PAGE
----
This step involves abandoning and rejecting our cravings in order overcome greed. We should abandon desire not because it is morally evil but because it is a root of suffering. To rid yourself of greed, focus on the antidote: generosity. Renunciation of desire is the key to happiness by turning away from cravings and becoming free from the hold of attachment.
Forsaking desire does not mean compelling ourselves to give up things still inwardly cherished, but changing our perspective on them. We remain in bondage to desire because we see it as our means to happiness but desire is actually a roadblock to happiness. Renunciation of desire is developed by contemplating the unsatisfactory nature of pleasures of the senses.
Pleasure of the senses are like saltwater: A thirsty man who drinks saltwater in the hope of quenching his thirst only finds that it increases.
Sense pleasures can also be compared to a certain fruit that has an attractive exterior and is fragrant and tasty, but that is poisonous if eaten. Similarly, sense pleasures are attractive and enjoyable but can cause disaster and suffering. Therefore, to cultivate renunciation, you must consider the undesirable consequences of indulging in sense pleasures.
Consider for a moment the viscous, never ending cycle of desire:
- First, at the moment desires springs up, it creates in us a sense of lacking, the pain of wanting.
- Next, too end this pain, we struggle to fulfill the desire.
- Then, if our effort fails, we experience frustration, disappointment, sometimes despair. Even if our efforts succeed, the pleasure of success is not unqualified.
We worry that we might lose the ground we have gained. We feel driven to safeguard our territory, to gain more, to rise higher, to establish tighter controls. This all results is a viscous circle: result, action, result action.
It becomes an endless cycle rolling on and on. Whether a person is poor, a millionaire, a king, or a peasant, they are certain to experience suffering of one kind or another so long as they are caught up in this vicious cycle of desire. Taken a step further, do you know if your craving has any limits, i.e., at what point will it be satisfied? Is there such a thing as truly satisfying a craving? If you consider it, you will see that blind craving can’t be satisfied. It keeps on desiring more and more.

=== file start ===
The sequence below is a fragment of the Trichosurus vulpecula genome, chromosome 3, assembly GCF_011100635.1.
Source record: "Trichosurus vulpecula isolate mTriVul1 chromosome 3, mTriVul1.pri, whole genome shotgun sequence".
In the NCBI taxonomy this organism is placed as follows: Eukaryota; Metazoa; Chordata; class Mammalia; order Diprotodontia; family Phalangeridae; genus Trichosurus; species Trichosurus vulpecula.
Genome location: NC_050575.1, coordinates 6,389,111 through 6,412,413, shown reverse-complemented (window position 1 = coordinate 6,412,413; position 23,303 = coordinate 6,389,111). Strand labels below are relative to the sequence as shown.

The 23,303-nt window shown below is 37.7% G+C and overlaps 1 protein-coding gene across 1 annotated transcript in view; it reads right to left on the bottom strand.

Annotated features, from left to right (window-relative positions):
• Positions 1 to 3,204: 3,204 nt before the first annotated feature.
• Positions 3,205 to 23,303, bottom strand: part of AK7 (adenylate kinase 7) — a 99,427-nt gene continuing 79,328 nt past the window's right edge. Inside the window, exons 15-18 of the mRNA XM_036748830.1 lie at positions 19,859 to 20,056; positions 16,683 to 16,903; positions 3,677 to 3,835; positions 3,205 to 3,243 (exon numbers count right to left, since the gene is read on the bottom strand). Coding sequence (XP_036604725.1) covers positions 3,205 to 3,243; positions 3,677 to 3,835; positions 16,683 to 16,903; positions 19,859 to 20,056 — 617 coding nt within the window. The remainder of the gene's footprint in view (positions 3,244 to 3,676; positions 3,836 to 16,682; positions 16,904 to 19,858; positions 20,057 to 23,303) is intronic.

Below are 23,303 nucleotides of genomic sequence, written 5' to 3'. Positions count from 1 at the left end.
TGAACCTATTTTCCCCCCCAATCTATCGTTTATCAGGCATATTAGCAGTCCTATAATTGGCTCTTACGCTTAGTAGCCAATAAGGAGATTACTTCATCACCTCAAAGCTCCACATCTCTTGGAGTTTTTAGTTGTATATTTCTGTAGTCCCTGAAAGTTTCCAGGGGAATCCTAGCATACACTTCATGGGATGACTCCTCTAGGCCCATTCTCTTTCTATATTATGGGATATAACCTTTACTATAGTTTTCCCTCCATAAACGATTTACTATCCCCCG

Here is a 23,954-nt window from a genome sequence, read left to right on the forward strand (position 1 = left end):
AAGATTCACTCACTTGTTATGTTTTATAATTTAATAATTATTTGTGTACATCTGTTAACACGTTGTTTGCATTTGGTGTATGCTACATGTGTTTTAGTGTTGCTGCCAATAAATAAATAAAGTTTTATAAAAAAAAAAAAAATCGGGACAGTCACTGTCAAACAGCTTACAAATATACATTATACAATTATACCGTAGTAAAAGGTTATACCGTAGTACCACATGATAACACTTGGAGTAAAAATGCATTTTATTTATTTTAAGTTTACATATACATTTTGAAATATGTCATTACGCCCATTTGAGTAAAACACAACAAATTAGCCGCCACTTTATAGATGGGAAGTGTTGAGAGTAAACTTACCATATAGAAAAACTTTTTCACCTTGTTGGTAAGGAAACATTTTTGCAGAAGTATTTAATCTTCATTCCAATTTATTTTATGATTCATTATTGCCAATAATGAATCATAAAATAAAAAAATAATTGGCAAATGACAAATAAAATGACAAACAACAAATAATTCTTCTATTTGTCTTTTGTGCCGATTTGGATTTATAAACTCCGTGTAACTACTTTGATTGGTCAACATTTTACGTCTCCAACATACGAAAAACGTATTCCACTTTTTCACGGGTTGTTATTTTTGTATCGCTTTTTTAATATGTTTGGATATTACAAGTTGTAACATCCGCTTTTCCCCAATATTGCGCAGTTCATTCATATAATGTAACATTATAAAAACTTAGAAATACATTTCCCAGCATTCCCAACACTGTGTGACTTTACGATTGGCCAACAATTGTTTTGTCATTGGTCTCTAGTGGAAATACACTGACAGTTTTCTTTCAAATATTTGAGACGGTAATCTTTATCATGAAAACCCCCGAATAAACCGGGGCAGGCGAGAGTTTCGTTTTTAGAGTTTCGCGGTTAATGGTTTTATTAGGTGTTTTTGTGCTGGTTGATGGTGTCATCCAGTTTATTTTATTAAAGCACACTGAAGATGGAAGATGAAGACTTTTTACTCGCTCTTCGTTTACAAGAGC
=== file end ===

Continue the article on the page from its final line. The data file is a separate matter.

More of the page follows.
We also want physical things and our blissful moments to last forever. Ask yourself: What is there that you can get or be that will not bring distress and anxiety? Would gaining a high position and title give you inner peace or major obligations? Will buying a new fancy car not cause worry over payments, depreciation, insurance costs, chips and dents, etc? Such things always bring only burden and extra responsibility.
Whether it’s wealth, power or position, separation is inevitable, and the pain that accompanies separation is proportional to the force of the attachment. Strong attachment brings much suffering; little attachment brings little suffering; no attachment brings no suffering. To move from desire to renunciation is not, as might be imagined, to move from happiness to grief, from abundance to destitution.
How do we practice non-clinging? We practice simply by giving up clinging, but this non-clinging is very difficult to understand. It takes keen wisdom to investigate and penetrate this, to really achieve non-clinging. We should maintain an attitude of detachment from worldly pleasures rather than being selfishly attached to them. We should be selfless and think of the welfare of others. Renunciation of worldly pleasures provides exalted happiness, peace, fearlessness and joy.
The entire Path can be viewed as an evolving process of renunciation culminating in internal peace as the ultimate stage of relinquishment. The changes do not come suddenly, but when there is persistent practice, there is no doubt that they will come.